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Penn State THON: Meet the York County student at the center of this huge fundraising event

Written by Gordon Rago/The York Daily Record | Feb 16, 2018 1:11 PM
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Students pack the Bryce Jordan Center at Penn State in 2017 for the first night of THON, a major fundraiser that supports children who have been diagnosed with cancer. This year's event starts Friday, Feb. 16. (Photo: Phoebe Sheehan, Centre Daily Times)

(Undated) -- When she was 12, Haley Staub's aunt was diagnosed with ovarian cancer. It wasn't too long after that the girl began volunteering.

In the seventh grade, that meant dancing for Spring Grove's mini-THON, a fundraiser for pediatric cancer. By the eighth grade, she was handling the event's finances, in a year that she and her school helped raise $35,533.22. 

Today, her aunt is a survivor. She's in remission. But Staub hasn't stopped -- her aunt's diagnosis put her on a path to help others.

In fact, today, Staub finds herself at the center of Penn State's own THON event, an annual fundraiser that has raised more than $146 million for Four Diamonds at Penn State Children's Hospital.

THON's major event, where dancers spend 46 hours constantly on the move, kicks off Friday and continues through Sunday, a weekend when they announce the annual fundraising total. Last year, they raised $10 million.

So while Staub's had to take exams, go to classes, hang out with friends, and ponder life after college, the Penn State senior has also regularly been a key behind-the-scenes person across many of the THON fundraisers throughout the year.

As the director of public relations, Staub sits on the event's executive committee of students. 

"This experience with THON has defined my Penn State experience," Staub said. "I couldn't imagine not giving back."

It's not clear just exactly how THON stacks up against other fundraisers. Penn State calls the event the largest student-run philanthropy in the world, and one website, Non Profit PRO, ranked THON in 2014 in the top 5 largest peer-to-peer fundraisers in the United States.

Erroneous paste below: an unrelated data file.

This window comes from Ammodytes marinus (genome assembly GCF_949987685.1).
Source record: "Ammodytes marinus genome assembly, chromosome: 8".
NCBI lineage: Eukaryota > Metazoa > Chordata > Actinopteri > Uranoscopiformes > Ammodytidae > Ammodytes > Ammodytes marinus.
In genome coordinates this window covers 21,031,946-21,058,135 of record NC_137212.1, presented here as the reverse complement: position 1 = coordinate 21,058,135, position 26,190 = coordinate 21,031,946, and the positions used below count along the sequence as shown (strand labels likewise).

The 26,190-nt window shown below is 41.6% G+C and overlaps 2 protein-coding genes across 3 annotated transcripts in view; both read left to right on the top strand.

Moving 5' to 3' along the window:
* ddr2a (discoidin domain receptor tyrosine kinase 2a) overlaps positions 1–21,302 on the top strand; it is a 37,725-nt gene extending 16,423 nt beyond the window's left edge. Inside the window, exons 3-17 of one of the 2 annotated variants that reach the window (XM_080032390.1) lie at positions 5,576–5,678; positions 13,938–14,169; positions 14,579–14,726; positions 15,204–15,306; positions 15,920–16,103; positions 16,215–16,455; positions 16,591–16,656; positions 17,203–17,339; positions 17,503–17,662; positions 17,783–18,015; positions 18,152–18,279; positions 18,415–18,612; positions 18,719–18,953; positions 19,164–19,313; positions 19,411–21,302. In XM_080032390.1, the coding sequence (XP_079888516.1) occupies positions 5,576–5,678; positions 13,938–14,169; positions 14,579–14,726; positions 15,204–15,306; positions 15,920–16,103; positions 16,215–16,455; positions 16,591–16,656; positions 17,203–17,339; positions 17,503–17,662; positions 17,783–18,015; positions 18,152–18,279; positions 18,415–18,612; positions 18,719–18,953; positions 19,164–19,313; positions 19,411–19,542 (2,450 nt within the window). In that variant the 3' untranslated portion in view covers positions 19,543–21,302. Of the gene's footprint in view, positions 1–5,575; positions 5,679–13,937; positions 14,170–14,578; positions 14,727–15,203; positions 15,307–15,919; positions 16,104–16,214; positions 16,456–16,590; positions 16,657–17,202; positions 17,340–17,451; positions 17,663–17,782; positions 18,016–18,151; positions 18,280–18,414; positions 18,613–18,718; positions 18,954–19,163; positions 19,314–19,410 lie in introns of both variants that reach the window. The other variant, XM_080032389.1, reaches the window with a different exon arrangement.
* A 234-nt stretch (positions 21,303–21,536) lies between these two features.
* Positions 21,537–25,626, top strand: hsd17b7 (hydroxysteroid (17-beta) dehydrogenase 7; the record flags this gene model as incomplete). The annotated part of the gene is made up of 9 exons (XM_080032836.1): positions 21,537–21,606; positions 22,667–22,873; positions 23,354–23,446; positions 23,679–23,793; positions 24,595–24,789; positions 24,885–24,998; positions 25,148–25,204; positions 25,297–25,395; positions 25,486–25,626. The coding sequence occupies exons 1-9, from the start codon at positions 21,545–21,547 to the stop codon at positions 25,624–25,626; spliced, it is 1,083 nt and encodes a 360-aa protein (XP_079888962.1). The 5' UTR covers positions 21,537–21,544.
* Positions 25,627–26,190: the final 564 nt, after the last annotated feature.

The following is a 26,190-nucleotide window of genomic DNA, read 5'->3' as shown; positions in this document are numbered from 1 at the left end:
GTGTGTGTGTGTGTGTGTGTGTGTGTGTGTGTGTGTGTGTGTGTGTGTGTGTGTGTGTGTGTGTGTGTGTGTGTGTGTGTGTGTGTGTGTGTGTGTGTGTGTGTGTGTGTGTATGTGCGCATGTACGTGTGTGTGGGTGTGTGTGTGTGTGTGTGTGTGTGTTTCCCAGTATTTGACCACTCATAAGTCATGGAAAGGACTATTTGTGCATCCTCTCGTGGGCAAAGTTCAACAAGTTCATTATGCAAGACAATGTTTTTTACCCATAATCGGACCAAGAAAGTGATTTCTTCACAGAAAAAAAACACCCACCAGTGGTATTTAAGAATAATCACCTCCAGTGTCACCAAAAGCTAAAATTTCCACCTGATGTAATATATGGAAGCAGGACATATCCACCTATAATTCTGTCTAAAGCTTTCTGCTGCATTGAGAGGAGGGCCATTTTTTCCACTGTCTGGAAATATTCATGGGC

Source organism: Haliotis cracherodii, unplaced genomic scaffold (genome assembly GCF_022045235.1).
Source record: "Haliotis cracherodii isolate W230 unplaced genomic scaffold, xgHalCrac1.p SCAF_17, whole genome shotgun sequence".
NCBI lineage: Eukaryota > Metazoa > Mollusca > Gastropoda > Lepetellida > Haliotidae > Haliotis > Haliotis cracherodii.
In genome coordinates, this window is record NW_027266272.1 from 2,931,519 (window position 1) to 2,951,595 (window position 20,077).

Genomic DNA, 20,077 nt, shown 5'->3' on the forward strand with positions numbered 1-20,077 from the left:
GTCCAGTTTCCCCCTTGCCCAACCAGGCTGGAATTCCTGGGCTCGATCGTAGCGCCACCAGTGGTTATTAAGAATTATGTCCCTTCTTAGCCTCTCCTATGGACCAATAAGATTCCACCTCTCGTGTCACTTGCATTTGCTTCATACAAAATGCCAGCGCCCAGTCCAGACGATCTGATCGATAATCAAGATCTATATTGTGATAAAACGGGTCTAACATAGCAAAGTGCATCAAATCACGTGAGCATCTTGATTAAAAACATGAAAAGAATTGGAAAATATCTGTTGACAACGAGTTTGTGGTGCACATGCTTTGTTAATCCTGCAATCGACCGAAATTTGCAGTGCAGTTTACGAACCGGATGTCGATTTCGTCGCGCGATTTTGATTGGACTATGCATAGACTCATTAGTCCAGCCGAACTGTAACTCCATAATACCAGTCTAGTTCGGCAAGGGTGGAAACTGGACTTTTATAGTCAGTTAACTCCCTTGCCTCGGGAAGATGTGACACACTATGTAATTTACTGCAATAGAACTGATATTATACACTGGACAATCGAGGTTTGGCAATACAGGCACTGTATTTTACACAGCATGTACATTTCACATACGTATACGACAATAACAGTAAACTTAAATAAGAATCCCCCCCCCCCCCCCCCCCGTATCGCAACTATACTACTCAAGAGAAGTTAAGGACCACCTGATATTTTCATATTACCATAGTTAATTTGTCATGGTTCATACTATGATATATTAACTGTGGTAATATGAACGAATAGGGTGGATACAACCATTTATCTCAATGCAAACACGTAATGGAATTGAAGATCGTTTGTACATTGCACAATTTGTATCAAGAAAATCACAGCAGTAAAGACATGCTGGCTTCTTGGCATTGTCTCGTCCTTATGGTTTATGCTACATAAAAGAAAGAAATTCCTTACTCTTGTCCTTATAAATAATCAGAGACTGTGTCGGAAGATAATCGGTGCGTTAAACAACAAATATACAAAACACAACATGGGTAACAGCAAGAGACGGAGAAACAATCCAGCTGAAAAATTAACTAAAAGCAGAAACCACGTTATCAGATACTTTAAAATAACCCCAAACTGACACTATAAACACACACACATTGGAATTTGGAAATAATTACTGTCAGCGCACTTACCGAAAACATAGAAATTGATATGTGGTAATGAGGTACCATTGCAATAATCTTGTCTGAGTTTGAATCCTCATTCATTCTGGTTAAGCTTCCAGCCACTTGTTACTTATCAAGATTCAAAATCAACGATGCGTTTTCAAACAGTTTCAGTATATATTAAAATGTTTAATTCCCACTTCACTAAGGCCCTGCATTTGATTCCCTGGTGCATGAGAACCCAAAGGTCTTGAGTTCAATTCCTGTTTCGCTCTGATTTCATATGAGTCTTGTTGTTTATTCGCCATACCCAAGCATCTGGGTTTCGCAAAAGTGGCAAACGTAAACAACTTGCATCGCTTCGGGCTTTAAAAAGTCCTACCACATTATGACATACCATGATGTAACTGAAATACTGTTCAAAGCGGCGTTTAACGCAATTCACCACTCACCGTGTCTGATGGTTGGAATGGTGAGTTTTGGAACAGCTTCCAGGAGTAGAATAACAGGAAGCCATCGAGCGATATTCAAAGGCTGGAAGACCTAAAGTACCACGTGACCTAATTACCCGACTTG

The event has been around since the 1970s, so there is a process in place that makes organization a bit less chaotic, said Lily Beatty, 23, a 2016 Penn State graduate who now lives on the West Coast for her Oakland job at Nestle. Beatty, an Illinois native, held Staub's position in 2016. 

But that also means there are pressures to grow and challenge what's been done in the past, Staub and Beatty agree. 

"We are working all year, pushing," she said, echoing Beatty's thoughts that the most stressful parts of working for THON are how to improve it and make it more efficient.

"When that event begins and people step into THON, I would like them to understand the amount of manhours all the volunteers and executive committee members put in," Beatty said.

Working for THON also provides experiences students say taught them about hard work and prepared them for life after college. 

"The students I had the pleasure of working with the entire year were some of the hardest working people I know," said Sam Sherlock, 23, a graduate from West Chester who was THON's public relations director last year. "That's something you don't find as much. If there was a difficult task, there was always somebody to help, always somebody to challenge the status quo and try something new."

When Staub describes the lead-up to the dance weekend, it sounds like a well-oiled machine. There's an operations committee that makes sure everything at the Bryce Jordan Center is good to go.

There's a dancer relations committee and a hospitality committee who help take care of the hundreds of dancers, ensuring that they get enough food and water. An entertainment group helps set up the stage and timeline of performers.

The students now turn more and more to social media to promote the events and bring in donations. 

One new approach has been a donor drive website, and people can create their own fundraising page, share photos and tell their own personal story to help facilitate donations.

Data has shown, Staub says, that people are more likely to give when they can learn about someone's own personal story, or connection to how cancer has affected them. Today, they use more photos and videos.

"THON has taken a larger part of my time and energy every year," she said.

That work is powerful, and something Staub might pursue in her post-grad career.

She plans to continue an internship she had last year with Penn State in the division of development and alumni relations. 

When she's job searching, she says she will keep an eye on a business that is more cause-based.

After all, it was her aunt who taught her a lesson about having a positive attitude. After her aunt was diagnosed, her treatment led her to lose her hair. Staub remembers going to her home and seeing wigs in her bedroom. She asked her aunt why she never wore them.

"She said, I don't have to pretend to be anyone I'm not,'" Staub said.

That taught her: It's really your attitude in the midst of something as scary as a cancer diagnosis that will define your journey.

This story comes to us through a partnership between WITF and The York Daily Record.

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